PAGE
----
Backing into tight campsites, and sometimes simply maneuvering an RV, can be quite a hassle. I remember many camping trips, standing around nervously as my short-tempered grandfather tried to back in the Jayco Eagle fifth wheel while my grandma tried to guide him as best she could. It always took several attempts, and the tensions always ran high, which is probably the worst way to start a camping getaway! This was in the early 2000s, and luckily we have come a long way with our RV technology. Installing a backup camera will make it easy to see what’s going on behind you, hitching up, backing up, and even driving with your RV! These handy tips for installing a backup camera on your RV will make it easier than ever to maneuver your rig!
Wired Backup Cameras
You guessed it: A wired backup camera uses wires to connect the camera unit to the monitor inside your tow vehicle! This involves a little handy work, as it requires running a cable either along your RV’s roof rafters or under the RV! Some consider a clear picture and the fact that this type of backup camera doesn’t need its own power source make it a worthwhile investment, but that’s a decision that’s up to you!
Wireless Backup Cameras
Unlike wired backup cameras, wireless cameras rely on an antenna-receiver system to transmit video feed to your backup monitor. They can come in either analog or digital signals, with analog being the less expensive option. Despite its lower price, analog backup cameras also have a less stable and easily-interruptible signal. Digital backup cameras will have a clearer picture quality and won’t have as much signal interference, but they also cost more than analog cameras. Wireless cameras are also relatively easier to install, but you’ll need just a little electrical know-how to get your camera connected!
What You’ll Need:
- Drill with a 3/4” bit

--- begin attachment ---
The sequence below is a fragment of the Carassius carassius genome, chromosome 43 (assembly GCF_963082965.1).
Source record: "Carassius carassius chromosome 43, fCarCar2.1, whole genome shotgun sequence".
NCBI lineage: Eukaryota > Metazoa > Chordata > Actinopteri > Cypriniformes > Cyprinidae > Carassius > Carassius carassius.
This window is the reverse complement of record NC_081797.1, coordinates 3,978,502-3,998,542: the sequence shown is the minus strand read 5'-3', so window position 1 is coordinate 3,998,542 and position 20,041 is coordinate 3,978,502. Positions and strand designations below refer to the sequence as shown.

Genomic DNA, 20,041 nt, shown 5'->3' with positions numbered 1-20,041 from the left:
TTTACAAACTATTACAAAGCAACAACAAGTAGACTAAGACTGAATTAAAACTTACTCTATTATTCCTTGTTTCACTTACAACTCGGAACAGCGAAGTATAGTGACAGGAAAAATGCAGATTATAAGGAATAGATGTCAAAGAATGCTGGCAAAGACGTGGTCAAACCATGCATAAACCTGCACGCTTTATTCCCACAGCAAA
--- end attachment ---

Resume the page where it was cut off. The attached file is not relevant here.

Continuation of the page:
- Silicone sealant
- Split loom tubing (if running cord under the RV)
- Wired backup camera kit
- Decide where you want to place your camera, and determine where you’ll want to run the cable, either along the roof or under the RV. Make sure to avoid heat sources or areas that could pinch the cord.
- Use a pencil to mark the spot where the camera’s bracket will go.
- Drill a sizable hole where the cable will enter the wall, and use the 3/4” bit to pre-drill the holes you marked with the pencil. Make sure not to split the fiberglass while drilling!
- Attach the mount bracket using screws, and use the sealant to further secure it to the RV’s walls.
- Snake the cable into the larger hole, running it up or down your RV and across to the front of the unit. Drill additional holes and remove panels, seats, or anything else that may be in the way.
- Bring the cable to the front of the RV, securing it to the frame every few feet if you’re running the wire under the rig.
- If you’re in a motorhome, find a hole or drill one yourself to bring the cord into the cockpit to attach to the monitor. If in a towed vehicle, make sure that you’ll have enough length for the cord to reach the cab of the truck. Wind any leftover cord around a tongue jack or secure it so that extra cord will not drag on the ground, but will not be too tight and cause damage during turning.
- Mount the monitor in your cab, bring the cables into the cab through your preferred method, and connect the cables to the monitor.